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Thanks for that, Chris, that was very revealing, to say the least!

I'm not too sure about the "friendly, smiling dealer" because they (the dealers) have had it easy for too long, so you can't feel sorry for them can you? BCA are clearly being very savvy business-wise and in a highly competitive market they are 'sweeping up' ... I see this whole scenario a bit like internet shopping versus the high street. Things are changing fast and traditional car dealers are going to need to get smart sharpish, or risk going down the swanny. You can only beat clever with cleverer!

Just my humble opinion 馃槆
 

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Yes Kev surprised me too!.....
I don't ever feel sorry for the dealers, (although I have a soft spot for one) they certainly made plenty hay over the years!
Even during the Pandemic my local Perrys re-jigged all their forecourts, and the Jaguar dealer moved to another location altogether, and the place is so big it would take a day to walk around....
They aren't loosing money that's for sure! :unsure:
 
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The BCA / Cinch / WBAC model outlined in the video won't hurt new car dealers. Manufacturers need dealers to sell their cars, they will lend dealers large sums of money at low interest rates to build big showrooms projecting their corporate image.

Customers like to drive the latest model car, with the latest tech etc, and will be enticed to buy new cars by way of PCP finance schemes, keeping monthly payments affordable. At the end of 3 or 4 years there is a balloon payment to pay, but the customer can trade the old car in, and drive away in a brand new car on a PCP, paying a similar monthly payment as before.

The dealer sells a new car, and gets a retailable car in part exchange. The video argument is that the customer sells their old car to WBAC, but the reality is that the dealer holds the trump card, a loyalty discount.

Customers are often loyal to brands, and will always buy say a Ford or VW, and that is what the dealer needs, repeat business. WBAC may offer say 拢500 more for the part ex, but there may be a 拢750 loyalty discount, funded by the manufacturer, as part of the PCP finance offering. If the customer does not part ex their car, then he / she is 拢250 out of pocket.

The dealer now has a nice secondhand car to retail at a cost of 拢500 less than the same car to WBAC, and so assuming the retail selling price at the dealer is the same as Cinch, then the dealer makes 拢500 more than Cinch, thereby making back 拢500 of the 拢750 loyalty discount. Perhaps, more importantly, the dealer will be able to make say 拢2,000 on the sale of the traded in car, the opportunity for which would be lost if the car went to WBAC.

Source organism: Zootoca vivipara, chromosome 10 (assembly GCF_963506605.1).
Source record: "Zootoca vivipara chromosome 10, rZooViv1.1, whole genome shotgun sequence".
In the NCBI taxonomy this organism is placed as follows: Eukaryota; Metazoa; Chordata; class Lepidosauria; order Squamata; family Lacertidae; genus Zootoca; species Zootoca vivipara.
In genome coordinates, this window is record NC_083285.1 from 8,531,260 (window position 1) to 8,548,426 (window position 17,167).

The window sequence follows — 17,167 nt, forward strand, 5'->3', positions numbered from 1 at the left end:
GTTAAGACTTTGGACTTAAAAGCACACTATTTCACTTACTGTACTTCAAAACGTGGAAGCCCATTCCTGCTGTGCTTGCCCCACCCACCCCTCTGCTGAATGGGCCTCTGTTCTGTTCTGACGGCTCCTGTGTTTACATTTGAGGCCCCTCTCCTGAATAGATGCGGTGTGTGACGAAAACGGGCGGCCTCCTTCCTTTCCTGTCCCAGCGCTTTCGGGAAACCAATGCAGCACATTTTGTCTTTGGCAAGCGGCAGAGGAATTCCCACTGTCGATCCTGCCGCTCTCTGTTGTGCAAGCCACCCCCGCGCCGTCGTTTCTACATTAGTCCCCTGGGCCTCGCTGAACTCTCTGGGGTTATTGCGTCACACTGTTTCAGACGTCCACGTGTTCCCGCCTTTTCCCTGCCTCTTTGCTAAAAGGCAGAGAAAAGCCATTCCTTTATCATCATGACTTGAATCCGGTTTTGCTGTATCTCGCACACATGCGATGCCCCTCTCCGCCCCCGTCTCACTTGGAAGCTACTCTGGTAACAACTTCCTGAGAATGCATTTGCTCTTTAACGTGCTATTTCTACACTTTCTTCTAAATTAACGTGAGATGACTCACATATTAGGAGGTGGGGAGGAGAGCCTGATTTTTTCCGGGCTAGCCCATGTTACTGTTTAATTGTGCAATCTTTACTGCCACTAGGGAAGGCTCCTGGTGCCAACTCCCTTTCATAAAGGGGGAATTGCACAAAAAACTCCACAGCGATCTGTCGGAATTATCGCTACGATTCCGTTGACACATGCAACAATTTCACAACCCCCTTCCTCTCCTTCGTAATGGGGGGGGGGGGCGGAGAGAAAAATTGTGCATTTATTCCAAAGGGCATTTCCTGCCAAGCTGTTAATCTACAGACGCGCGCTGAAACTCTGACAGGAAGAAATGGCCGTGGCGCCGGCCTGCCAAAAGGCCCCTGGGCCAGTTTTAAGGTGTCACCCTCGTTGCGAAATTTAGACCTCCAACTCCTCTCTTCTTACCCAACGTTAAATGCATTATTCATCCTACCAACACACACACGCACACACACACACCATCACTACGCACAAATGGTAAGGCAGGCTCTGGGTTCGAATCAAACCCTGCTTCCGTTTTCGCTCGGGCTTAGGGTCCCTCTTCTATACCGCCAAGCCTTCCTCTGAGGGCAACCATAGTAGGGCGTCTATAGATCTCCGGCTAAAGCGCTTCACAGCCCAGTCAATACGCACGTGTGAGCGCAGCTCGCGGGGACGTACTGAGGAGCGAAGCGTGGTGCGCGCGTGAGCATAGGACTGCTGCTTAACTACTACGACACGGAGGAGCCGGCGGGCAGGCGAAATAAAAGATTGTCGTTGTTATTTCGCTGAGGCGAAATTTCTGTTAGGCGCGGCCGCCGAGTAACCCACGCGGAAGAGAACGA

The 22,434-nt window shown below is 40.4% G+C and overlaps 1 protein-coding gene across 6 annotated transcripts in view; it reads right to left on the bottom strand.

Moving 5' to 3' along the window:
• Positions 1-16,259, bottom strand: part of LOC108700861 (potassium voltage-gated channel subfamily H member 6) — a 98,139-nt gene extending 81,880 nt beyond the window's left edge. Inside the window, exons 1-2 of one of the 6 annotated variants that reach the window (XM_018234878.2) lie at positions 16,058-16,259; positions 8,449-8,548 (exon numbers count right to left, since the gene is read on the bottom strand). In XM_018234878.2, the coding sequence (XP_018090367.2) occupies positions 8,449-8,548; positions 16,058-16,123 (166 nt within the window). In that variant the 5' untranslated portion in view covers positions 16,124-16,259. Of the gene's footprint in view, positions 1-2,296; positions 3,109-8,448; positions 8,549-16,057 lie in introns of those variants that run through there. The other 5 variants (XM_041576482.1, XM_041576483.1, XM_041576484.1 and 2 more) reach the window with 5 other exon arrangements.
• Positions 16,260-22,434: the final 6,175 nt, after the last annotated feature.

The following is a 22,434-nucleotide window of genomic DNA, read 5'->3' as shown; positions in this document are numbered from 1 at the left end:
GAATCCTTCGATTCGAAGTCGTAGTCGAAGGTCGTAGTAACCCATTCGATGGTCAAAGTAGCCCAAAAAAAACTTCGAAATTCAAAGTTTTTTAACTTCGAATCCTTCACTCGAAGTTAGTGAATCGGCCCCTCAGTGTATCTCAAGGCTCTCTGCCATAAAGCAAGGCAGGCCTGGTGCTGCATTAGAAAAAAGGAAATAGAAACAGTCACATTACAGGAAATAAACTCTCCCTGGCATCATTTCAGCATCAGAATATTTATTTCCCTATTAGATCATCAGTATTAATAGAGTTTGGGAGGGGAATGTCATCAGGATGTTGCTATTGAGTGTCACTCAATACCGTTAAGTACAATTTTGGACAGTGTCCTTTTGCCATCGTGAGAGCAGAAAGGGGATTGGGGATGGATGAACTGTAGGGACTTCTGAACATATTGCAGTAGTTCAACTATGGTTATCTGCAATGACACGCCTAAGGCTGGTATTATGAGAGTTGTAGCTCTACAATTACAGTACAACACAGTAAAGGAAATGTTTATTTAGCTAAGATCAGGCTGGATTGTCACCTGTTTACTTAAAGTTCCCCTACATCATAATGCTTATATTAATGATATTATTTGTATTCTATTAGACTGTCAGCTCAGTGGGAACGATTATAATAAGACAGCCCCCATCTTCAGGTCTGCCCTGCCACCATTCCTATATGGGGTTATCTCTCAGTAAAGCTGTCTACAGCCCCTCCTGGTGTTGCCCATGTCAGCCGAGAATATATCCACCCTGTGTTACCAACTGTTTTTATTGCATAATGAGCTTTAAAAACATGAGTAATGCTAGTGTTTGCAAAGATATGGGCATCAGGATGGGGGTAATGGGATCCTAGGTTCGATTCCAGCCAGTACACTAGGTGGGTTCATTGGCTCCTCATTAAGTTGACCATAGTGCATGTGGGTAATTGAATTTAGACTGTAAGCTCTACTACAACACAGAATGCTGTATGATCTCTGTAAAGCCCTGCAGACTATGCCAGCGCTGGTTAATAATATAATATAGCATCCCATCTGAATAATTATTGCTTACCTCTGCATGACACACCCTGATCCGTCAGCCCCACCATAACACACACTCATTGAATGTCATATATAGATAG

Admittedly, the BCA model means that the dealer is likely to be outbid by WBAC on the car that would traded in against the secondhand car, but given this car may be 6 or 8 years old, it is probably not main dealer retailable, in which case the dealer is offering part ex more as a service, as the car would be sent to auction anyway, so no real loss of profit for the dealer.
 

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That's fine Mark when people have money to spend on PCP's, however am not sure that is as much the case today, meaning less good used stock available for dealers.
While new reg's are up on 2020, by 1.82 million, Over the past 10 years new registrations overall are 21.8% down...That's a large lump of market to loose.
 
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That's fine Mark when people have money to spend on PCP's, however am not sure that is as much the case today, meaning less good used stock available for dealers.
While new reg's are up on 2020, by 1.82 million, Over the past 10 years new registrations overall are 21.8% down...That's a large lump of market to loose.
We have survival of the fittest - in a declining market (for any goods not just cars), the least profitable businesses will see sales drop below breakeven levels, and ultimately some of the small dealers will close. The larger dealers will inevitably be affected by declining sales in the short-term, but as the smaller dealers close, then the larger dealers will win customers who used to buy new cars from the dealers who are closed, and so in the medium term their sales will improve.